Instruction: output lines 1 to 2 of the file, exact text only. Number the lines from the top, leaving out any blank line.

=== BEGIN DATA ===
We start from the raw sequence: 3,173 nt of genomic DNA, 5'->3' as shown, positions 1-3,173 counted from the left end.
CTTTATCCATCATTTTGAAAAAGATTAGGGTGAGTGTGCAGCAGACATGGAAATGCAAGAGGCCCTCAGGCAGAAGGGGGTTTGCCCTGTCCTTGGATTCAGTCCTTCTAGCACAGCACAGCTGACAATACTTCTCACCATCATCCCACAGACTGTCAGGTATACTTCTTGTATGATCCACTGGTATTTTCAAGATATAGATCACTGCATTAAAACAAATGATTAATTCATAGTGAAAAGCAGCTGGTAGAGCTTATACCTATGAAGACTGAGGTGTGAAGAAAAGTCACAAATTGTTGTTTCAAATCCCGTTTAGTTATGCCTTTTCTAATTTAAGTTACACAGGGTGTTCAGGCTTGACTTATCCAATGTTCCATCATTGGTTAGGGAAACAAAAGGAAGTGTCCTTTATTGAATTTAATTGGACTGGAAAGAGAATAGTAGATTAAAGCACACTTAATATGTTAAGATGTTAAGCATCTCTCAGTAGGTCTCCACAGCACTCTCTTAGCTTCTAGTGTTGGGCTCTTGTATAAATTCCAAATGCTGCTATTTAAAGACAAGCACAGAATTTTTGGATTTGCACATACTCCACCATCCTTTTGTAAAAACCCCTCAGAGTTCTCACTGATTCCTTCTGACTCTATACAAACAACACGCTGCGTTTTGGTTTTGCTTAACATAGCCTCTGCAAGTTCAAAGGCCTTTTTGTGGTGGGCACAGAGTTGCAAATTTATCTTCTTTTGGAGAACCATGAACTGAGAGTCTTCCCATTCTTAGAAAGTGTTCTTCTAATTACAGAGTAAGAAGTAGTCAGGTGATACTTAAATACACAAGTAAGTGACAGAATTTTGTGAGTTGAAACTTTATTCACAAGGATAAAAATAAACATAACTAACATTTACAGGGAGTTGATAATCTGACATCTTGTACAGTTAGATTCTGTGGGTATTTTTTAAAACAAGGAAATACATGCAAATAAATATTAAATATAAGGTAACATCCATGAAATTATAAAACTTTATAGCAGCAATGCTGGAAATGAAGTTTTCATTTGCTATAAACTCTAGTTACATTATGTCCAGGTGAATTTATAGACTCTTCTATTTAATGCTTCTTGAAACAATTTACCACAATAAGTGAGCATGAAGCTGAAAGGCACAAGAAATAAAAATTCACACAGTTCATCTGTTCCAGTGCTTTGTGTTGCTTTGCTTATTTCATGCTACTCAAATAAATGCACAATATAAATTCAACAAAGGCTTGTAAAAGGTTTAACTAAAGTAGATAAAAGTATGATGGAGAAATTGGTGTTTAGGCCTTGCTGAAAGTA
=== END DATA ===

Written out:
We start from the raw sequence: 3,173 nt of genomic DNA, 5'->3' as shown, positions 1-3,173 counted from the left end.
CTTTATCCATCATTTTGAAAAAGATTAGGGTGAGTGTGCAGCAGACATGGAAATGCAAGAGGCCCTCAGGCAGAAGGGGGTTTGCCCTGTCCTTGGATTCAGTCCTTCTAGCACAGCACAGCTGACAATACTTCTCACCATCATCCCACAGACTGTCAGGTATACTTCTTGTATGATCCACTGGTATTTTCAAGATATAGATCACTGCATTAAAACAAATGATTAATTCATAGTGAAAAGCAGCTGGTAGAGCTTATACCTATGAAGACTGAGGTGTGAAGAAAAGTCACAAATTGTTGTTTCAAATCCCGTTTAGTTATGCCTTTTCTAATTTAAGTTACACAGGGTGTTCAGGCTTGACTTATCCAATGTTCCATCATTGGTTAGGGAAACAAAAGGAAGTGTCCTTTATTGAATTTAATTGGACTGGAAAGAGAATAGTAGATTAAAGCACACTTAATATGTTAAGATGTTAAGCATCTCTCAGTAGGTCTCCACAGCACTCTCTTAGCTTCTAGTGTTGGGCTCTTGTATAAATTCCAAATGCTGCTATTTAAAGACAAGCACAGAATTTTTGGATTTGCACATACTCCACCATCCTTTTGTAAAAACCCCTCAGAGTTCTCACTGATTCCTTCTGACTCTATACAAACAACACGCTGCGTTTTGGTTTTGCTTAACATAGCCTCTGCAAGTTCAAAGGCCTTTTTGTGGTGGGCACAGAGTTGCAAATTTATCTTCTTTTGGAGAACCATGAACTGAGAGTCTTCCCATTCTTAGAAAGTGTTCTTCTAATTACAGAGTAAGAAGTAGTCAGGTGATACTTAAATACACAAGTAAGTGACAGAATTTTGTGAGTTGAAACTTTATTCACAAGGATAAAAATAAACATAACTAACATTTACAGGGAGTTGATAATCTGACATCTTGTACAGTTAGATTCTGTGGGTATTTTTTAAAACAAGGAAATACATGCAAATAAATATTAAATATAAGGTAACATCCATGAAATTATAAAACTTTATAGCAGCAATGCTGGAAATGAAGTTTTCATTTGCTATAAACTCTAGTTACATTATGTCCAGGTGAATTTATAGACTCTTCTATTTAATGCTTCTTGAAACAATTTACCACAATAAGTGAGCATGAAGCTGAAAGGCACAAGAAATAAAAATTCACACAGTTCATCTGTTCCAGTGCTTTGTGTTGCTTTGCTTATTTCATGCTACTCAAATAAATGCACAATATAAATTCAACAAAGGCTTGTAAAAGGTTTAACTAAAGTAGATAAAAGTATGATGGAGAAATTGGTGTTTAGGCCTTGCTGAAAGTA